Politics, Banking and Congressional Gridlock: A Q&A with Barney Frank

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The Republicans say Dodd-Frank doesn't do enough to ban bailouts. Some say we should have gone further to break up the banks.
I've asked them to what size. If you are going to have nothing that's too big to fail, then nothing can be as big as Lehman Brothers.

Lehman Brothers created this crisis. So no financial company in this country can be as big as Lehman Brothers used to be?

What's the right size? And by what method do you break them up? You say, "Oh, let's sell things off," well what a great fire sale that would be. First place, who are the buyers? They are each other's buyers.

I can't see any evidence that size alone was the problem. Canada is of course dominated by a handful of big banks, but with the right regulations, never had this problem.

There is this incredible idea that if there is a big crisis and Citicorp, Bank of America, JPMorgan, Goldman are about to go under, there will be overwhelming pressure on the administration to bail them out.

In what country do these people live?

There would be overwhelming pressure not to do anything for them. I mean, maybe in 10 years it would be different, but in America, today, with the American public the way it is?

Tarp is the most unpopular successful program in American history. This notion that there is going to be pressure for the government to go to the aid—it's just insane. It's totally opposite from where the political system is today.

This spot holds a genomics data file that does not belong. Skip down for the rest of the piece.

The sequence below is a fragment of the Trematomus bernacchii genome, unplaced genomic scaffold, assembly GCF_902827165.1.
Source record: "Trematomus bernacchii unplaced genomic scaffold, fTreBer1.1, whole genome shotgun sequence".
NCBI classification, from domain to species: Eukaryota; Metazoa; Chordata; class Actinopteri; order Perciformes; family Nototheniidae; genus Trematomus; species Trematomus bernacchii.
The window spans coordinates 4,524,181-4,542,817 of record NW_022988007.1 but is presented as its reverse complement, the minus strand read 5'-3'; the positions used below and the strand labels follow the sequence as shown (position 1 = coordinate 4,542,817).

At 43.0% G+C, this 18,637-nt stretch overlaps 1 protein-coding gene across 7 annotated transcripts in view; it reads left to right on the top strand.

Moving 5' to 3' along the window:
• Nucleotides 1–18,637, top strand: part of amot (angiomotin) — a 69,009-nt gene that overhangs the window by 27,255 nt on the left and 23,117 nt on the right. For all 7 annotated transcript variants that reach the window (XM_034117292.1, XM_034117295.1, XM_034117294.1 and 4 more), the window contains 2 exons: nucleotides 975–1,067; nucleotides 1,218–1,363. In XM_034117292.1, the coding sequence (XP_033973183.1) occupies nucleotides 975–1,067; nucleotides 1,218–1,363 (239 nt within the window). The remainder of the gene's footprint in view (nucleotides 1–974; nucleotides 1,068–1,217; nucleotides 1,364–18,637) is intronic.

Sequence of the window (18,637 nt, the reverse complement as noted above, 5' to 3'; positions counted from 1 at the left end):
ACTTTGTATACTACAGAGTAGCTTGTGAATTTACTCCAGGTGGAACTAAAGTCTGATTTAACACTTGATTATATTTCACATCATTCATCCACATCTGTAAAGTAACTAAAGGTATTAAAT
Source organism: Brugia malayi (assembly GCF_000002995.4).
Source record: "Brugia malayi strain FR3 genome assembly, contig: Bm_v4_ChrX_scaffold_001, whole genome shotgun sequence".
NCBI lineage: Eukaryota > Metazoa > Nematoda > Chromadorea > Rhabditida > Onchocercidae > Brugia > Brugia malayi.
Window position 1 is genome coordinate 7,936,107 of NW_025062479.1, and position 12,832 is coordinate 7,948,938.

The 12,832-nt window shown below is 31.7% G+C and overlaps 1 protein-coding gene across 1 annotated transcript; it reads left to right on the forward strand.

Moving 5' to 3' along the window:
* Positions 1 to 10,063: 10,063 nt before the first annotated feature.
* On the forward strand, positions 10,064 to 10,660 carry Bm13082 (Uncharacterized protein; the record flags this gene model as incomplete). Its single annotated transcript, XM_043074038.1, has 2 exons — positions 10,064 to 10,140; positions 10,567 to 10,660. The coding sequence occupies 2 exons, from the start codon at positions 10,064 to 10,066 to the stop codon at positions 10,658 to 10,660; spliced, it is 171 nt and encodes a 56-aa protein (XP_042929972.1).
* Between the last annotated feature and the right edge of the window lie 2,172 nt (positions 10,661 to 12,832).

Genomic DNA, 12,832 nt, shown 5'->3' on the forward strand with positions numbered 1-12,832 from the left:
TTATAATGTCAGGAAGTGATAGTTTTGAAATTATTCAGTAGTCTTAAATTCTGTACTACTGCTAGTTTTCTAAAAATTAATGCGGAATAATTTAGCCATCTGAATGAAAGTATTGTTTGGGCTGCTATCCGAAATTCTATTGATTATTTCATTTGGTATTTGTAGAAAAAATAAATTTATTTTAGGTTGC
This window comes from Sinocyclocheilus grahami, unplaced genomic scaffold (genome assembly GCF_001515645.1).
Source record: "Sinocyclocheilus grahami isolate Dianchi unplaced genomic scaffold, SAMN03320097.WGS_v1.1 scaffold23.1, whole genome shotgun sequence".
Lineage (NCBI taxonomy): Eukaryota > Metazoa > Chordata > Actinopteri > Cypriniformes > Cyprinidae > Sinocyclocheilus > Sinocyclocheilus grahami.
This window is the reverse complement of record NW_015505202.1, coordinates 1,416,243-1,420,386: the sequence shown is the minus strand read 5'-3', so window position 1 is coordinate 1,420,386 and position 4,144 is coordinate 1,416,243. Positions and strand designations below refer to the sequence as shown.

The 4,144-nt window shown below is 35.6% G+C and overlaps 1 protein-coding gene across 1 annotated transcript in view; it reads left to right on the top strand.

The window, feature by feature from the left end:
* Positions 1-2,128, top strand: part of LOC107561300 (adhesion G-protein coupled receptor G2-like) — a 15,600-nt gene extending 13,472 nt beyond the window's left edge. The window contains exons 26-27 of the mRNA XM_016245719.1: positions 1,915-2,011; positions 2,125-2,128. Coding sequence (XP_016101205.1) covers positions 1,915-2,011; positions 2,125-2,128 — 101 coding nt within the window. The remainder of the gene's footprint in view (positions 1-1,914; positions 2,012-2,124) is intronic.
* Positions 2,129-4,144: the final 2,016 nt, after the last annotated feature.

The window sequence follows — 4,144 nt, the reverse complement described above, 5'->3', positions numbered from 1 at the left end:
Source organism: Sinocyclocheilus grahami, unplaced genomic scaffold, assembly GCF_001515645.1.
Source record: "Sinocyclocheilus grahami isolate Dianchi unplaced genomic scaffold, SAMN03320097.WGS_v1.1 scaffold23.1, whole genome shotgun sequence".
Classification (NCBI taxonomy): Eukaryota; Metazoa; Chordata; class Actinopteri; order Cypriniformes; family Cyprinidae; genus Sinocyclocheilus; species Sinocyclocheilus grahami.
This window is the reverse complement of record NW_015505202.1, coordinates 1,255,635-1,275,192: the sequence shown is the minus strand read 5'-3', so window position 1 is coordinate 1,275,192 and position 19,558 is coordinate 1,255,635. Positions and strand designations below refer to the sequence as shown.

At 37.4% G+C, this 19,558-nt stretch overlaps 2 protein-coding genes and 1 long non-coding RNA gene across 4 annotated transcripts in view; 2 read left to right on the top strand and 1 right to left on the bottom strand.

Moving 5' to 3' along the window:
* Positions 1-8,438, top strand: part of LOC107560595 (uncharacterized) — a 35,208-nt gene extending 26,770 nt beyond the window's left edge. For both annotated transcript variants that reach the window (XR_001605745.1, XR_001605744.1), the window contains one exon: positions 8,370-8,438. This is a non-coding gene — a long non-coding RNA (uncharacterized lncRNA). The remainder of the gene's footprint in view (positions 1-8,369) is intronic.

They say when the chips are down, Congress will give someone an out. You just don't see it?
They have no idea what Congress would do, including some of these guys who were there. We were barely able to get the Tarp through.

That's just the worst political misreading that I could think of.

We do acknowledge that there are some institutions that are too big to be allowed to fail without any attention to the consequences. But we pay attention to the consequences and the institution's gone.

The analysis just isn't even close. The quality of the arguments are very weak.

GSEs. You worked closely with Oxley on a bill in 2005 and supported it. But when it finally came up for a house vote, you opposed it.
That's right. He agreed to incorporate the low-income trust fund. When the bill left committee, it had a good low-income trust fund.

In the Rules Committee, they amended the bill to exclude from participation in the low-income trust fund any organization whose mission was not wholly housing. That was an ACORN thing.

They wouldn't give us an amendment.

Among the institutions that was then told they couldn't participate was the Catholic Church, because their mission includes other than housing.

So that's why I voted against the final bill. Because the bill I voted for on the floor (I think he means in committee) had been amended to cripple the low-income trust fund.

It's caused you some grief since then. Do you regret that vote?